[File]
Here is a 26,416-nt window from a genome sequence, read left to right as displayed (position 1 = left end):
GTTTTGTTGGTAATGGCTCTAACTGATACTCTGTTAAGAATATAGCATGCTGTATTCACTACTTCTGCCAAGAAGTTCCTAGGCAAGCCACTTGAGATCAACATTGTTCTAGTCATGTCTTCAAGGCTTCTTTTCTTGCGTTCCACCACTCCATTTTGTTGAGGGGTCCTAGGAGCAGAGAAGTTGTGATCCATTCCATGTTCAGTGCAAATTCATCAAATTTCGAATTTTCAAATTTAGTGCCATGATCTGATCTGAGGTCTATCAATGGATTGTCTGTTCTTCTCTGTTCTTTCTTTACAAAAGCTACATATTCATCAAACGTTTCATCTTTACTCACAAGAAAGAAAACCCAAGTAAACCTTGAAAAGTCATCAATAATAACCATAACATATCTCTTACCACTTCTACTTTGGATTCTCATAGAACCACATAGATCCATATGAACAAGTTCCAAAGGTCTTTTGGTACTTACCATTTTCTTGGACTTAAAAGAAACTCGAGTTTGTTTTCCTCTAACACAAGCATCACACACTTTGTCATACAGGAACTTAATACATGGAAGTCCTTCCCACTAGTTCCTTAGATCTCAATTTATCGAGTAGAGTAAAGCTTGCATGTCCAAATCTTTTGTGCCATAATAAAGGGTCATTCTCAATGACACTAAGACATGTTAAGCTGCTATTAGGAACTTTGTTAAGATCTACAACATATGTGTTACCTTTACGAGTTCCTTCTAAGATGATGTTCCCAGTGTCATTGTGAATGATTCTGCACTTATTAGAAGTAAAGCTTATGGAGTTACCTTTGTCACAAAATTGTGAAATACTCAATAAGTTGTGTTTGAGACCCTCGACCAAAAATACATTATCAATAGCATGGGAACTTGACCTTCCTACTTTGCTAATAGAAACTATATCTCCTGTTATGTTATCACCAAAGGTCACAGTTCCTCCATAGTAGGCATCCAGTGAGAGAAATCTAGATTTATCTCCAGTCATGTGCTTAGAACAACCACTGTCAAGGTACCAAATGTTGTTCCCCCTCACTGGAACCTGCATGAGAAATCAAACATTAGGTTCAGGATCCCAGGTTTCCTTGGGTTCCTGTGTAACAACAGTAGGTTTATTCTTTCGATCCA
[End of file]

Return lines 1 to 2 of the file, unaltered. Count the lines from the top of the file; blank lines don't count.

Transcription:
Here is a 26,416-nt window from a genome sequence, read left to right as displayed (position 1 = left end):
GTTTTGTTGGTAATGGCTCTAACTGATACTCTGTTAAGAATATAGCATGCTGTATTCACTACTTCTGCCAAGAAGTTCCTAGGCAAGCCACTTGAGATCAACATTGTTCTAGTCATGTCTTCAAGGCTTCTTTTCTTGCGTTCCACCACTCCATTTTGTTGAGGGGTCCTAGGAGCAGAGAAGTTGTGATCCATTCCATGTTCAGTGCAAATTCATCAAATTTCGAATTTTCAAATTTAGTGCCATGATCTGATCTGAGGTCTATCAATGGATTGTCTGTTCTTCTCTGTTCTTTCTTTACAAAAGCTACATATTCATCAAACGTTTCATCTTTACTCACAAGAAAGAAAACCCAAGTAAACCTTGAAAAGTCATCAATAATAACCATAACATATCTCTTACCACTTCTACTTTGGATTCTCATAGAACCACATAGATCCATATGAACAAGTTCCAAAGGTCTTTTGGTACTTACCATTTTCTTGGACTTAAAAGAAACTCGAGTTTGTTTTCCTCTAACACAAGCATCACACACTTTGTCATACAGGAACTTAATACATGGAAGTCCTTCCCACTAGTTCCTTAGATCTCAATTTATCGAGTAGAGTAAAGCTTGCATGTCCAAATCTTTTGTGCCATAATAAAGGGTCATTCTCAATGACACTAAGACATGTTAAGCTGCTATTAGGAACTTTGTTAAGATCTACAACATATGTGTTACCTTTACGAGTTCCTTCTAAGATGATGTTCCCAGTGTCATTGTGAATGATTCTGCACTTATTAGAAGTAAAGCTTATGGAGTTACCTTTGTCACAAAATTGTGAAATACTCAATAAGTTGTGTTTGAGACCCTCGACCAAAAATACATTATCAATAGCATGGGAACTTGACCTTCCTACTTTGCTAATAGAAACTATATCTCCTGTTATGTTATCACCAAAGGTCACAGTTCCTCCATAGTAGGCATCCAGTGAGAGAAATCTAGATTTATCTCCAGTCATGTGCTTAGAACAACCACTGTCAAGGTACCAAATGTTGTTCCCCCTCACTGGAACCTGCATGAGAAATCAAACATTAGGTTCAGGATCCCAGGTTTCCTTGGGTTCCTGTGTAACAACAGTAGGTTTATTCTTTCGATCCA